Programming A Computer Is The New Driving A Car

So many companies and initiatives are cropping up that teach you how to code, without needing you to go through an entire computer science course. The most notable one being because they’ve got the who’s who of the tech world involved – Marc Andreesen, Jack Dorsey, etc. It is happening now partly because things have evolved to an extent where it is easy to abstract away the messy parts (memory management, compilation, deployment, etc) and give you a clean driver’s seat – a steering wheel, rearview mirrors, a gear shift, some pedals, etc.

I’m sure something similar happened with automobiles. It was probably a technical challenge to drive the early cars and you needed trained drivers to drive you around. Somewhere, it got easier. Now almost everyone can drive a car. Many people even understand bits of the internals – jumpstarting a car, shifting gears for more power, checking if an oil change is needed.

Everyone knowing how to code, or more generally, program (because you don’t need to write code to program – e.g. visually programming Lego Mindstorms), is going to (borrowing from Apple) “change everything”. In 2 years’ time, most schools will be teaching coding and most teenagers (not just the nerds!) will know how to code. Non-CS people who already work a lot with computers – designers, writers, accountants – will probably be among the early adopters of “coding”. We should be re-thinking our interfaces to allow for a world where everyone can code: most users being power-users and for related sub-economies to crop up.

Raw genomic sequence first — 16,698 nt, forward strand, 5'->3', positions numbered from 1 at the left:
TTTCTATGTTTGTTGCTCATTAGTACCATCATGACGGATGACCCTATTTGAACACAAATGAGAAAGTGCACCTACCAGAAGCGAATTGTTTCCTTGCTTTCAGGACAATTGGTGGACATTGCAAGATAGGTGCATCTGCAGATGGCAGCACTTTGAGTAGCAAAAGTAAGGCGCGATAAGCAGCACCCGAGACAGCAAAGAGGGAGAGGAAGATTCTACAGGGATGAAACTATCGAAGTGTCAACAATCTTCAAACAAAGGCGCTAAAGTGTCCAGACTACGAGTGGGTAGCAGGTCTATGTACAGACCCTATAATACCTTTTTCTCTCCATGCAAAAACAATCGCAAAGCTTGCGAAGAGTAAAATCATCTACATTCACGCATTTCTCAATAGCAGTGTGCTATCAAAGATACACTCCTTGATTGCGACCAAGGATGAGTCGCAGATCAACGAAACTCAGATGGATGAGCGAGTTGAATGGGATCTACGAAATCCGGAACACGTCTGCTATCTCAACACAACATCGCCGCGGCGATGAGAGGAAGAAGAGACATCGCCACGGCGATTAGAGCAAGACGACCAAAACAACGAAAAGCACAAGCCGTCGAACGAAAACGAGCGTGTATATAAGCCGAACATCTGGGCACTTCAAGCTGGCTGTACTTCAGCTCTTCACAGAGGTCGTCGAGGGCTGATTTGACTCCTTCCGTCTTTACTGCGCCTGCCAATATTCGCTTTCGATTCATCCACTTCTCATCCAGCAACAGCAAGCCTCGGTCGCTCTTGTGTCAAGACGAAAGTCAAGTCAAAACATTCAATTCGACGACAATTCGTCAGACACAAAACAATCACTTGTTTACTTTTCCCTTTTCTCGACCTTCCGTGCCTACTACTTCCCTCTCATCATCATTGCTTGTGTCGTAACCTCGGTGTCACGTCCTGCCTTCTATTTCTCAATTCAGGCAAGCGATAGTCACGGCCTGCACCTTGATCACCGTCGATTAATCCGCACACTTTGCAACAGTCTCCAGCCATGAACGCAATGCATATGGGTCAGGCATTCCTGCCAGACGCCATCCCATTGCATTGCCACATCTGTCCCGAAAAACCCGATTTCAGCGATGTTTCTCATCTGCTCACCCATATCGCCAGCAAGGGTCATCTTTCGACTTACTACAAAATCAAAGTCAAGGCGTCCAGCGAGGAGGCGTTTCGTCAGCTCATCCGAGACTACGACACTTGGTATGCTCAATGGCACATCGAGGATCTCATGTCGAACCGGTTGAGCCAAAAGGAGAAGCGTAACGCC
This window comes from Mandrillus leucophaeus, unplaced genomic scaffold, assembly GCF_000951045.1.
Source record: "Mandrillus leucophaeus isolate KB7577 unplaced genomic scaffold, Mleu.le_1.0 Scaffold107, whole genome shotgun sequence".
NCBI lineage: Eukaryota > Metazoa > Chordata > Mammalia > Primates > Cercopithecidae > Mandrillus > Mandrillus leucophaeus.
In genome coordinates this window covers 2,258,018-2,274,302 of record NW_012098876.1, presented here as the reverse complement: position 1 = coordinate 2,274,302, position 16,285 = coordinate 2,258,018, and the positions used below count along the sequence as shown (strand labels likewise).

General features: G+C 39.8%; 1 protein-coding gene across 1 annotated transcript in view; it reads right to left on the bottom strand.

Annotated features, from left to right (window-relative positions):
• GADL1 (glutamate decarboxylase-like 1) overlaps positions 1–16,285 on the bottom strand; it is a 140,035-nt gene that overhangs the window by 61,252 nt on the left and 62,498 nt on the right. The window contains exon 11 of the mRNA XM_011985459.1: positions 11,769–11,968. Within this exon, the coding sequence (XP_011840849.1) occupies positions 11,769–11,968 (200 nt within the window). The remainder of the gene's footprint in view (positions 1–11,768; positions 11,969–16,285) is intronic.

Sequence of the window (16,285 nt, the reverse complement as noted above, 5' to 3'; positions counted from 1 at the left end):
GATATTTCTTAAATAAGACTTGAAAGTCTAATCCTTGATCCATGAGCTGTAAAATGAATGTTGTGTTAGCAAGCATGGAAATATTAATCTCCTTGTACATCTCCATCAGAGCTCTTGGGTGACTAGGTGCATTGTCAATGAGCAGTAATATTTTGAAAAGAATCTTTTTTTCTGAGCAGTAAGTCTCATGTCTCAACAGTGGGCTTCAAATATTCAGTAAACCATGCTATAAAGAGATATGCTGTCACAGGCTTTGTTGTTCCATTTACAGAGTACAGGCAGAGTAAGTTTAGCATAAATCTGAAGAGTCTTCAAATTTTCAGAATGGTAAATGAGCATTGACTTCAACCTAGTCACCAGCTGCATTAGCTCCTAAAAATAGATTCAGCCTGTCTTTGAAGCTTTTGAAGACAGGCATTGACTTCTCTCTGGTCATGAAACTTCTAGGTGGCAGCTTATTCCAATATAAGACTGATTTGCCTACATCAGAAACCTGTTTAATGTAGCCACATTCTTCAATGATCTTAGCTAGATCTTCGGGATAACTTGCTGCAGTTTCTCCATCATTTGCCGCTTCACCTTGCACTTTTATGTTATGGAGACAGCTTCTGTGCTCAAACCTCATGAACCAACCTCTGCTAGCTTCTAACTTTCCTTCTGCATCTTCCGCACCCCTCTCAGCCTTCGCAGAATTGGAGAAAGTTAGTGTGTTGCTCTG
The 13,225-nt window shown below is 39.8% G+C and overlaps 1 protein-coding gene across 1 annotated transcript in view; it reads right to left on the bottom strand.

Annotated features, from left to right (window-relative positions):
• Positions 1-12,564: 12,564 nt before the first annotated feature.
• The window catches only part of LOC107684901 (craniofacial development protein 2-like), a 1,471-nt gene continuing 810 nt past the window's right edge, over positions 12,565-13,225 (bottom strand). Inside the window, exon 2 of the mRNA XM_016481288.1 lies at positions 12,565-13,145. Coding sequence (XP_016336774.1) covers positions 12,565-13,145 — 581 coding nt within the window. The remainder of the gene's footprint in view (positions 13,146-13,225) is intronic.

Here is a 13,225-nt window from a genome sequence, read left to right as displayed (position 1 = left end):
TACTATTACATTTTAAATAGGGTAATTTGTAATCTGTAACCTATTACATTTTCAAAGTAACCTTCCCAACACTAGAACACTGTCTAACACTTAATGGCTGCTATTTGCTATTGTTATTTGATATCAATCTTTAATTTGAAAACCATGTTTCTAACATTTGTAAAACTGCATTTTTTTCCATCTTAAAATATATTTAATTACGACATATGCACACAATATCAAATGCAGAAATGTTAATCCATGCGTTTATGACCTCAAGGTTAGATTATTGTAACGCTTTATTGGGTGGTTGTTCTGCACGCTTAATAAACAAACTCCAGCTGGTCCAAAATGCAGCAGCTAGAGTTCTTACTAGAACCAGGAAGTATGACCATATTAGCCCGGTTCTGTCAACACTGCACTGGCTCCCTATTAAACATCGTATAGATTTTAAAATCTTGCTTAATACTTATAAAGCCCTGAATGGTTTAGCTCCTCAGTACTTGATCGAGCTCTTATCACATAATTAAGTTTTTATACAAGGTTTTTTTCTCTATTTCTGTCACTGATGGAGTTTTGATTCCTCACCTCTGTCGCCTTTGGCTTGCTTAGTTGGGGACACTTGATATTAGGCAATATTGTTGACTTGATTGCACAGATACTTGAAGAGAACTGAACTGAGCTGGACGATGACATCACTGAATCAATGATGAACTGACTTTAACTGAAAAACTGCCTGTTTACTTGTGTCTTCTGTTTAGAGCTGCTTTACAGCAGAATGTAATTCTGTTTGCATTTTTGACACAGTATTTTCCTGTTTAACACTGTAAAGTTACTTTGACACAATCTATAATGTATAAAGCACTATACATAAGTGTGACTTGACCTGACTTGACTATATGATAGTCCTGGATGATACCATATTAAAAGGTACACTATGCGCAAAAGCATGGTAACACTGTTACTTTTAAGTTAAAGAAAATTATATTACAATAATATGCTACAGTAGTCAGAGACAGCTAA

Letting my imagination run:

  • Tesla already has a REST API (could you expect less from Musk?) – email driving itinerary to the car to pre-load into the gps, get an SMS alert for refueling based on how far the next destination is, findMyCar™, measure fuel efficiencies of routes (hilly, flat, stop signs, etc)…
  • Program your doorbell to ring only when your mobile phone (i.e. you) is at home.
  • Program my microwave to count exactly how many times I put back that Amy’s Lasagna for a few more seconds before it is actually done, and then put in an online database to share with other microwaves of the world.
  • Text my oven to start pre-heating before I reach home.
  • A script that checks for changes to an airline policy from the last time I flew on it.
  • A script that texts me in the evening if the weather tomorrow is going to be significantly different from today.

Some of these may be possible to do now. may enable some programmability. But standard features of a product are not likely to cover specific use cases. An analogy could be that if you’re taking the bus, you can only get to the bus stop, but if you’re driving, you can go to exactly where you want to.